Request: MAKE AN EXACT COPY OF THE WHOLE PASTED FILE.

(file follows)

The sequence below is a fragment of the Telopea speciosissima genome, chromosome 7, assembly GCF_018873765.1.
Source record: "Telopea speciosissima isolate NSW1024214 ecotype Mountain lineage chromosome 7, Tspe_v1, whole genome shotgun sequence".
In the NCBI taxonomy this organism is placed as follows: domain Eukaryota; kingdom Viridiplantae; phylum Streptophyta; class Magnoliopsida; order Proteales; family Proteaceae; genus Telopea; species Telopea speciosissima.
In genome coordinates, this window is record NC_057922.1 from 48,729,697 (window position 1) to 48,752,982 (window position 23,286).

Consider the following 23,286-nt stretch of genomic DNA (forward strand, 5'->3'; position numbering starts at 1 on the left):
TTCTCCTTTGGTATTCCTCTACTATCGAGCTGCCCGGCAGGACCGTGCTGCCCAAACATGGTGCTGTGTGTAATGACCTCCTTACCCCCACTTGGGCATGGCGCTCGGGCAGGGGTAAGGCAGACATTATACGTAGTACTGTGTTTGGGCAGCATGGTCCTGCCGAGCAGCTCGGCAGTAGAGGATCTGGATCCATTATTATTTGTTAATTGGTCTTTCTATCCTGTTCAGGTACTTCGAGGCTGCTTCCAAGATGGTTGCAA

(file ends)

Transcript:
The sequence below is a fragment of the Telopea speciosissima genome, chromosome 7, assembly GCF_018873765.1.
Source record: "Telopea speciosissima isolate NSW1024214 ecotype Mountain lineage chromosome 7, Tspe_v1, whole genome shotgun sequence".
In the NCBI taxonomy this organism is placed as follows: domain Eukaryota; kingdom Viridiplantae; phylum Streptophyta; class Magnoliopsida; order Proteales; family Proteaceae; genus Telopea; species Telopea speciosissima.
In genome coordinates, this window is record NC_057922.1 from 48,729,697 (window position 1) to 48,752,982 (window position 23,286).

Consider the following 23,286-nt stretch of genomic DNA (forward strand, 5'->3'; position numbering starts at 1 on the left):
TTCTCCTTTGGTATTCCTCTACTATCGAGCTGCCCGGCAGGACCGTGCTGCCCAAACATGGTGCTGTGTGTAATGACCTCCTTACCCCCACTTGGGCATGGCGCTCGGGCAGGGGTAAGGCAGACATTATACGTAGTACTGTGTTTGGGCAGCATGGTCCTGCCGAGCAGCTCGGCAGTAGAGGATCTGGATCCATTATTATTTGTTAATTGGTCTTTCTATCCTGTTCAGGTACTTCGAGGCTGCTTCCAAGATGGTTGCAA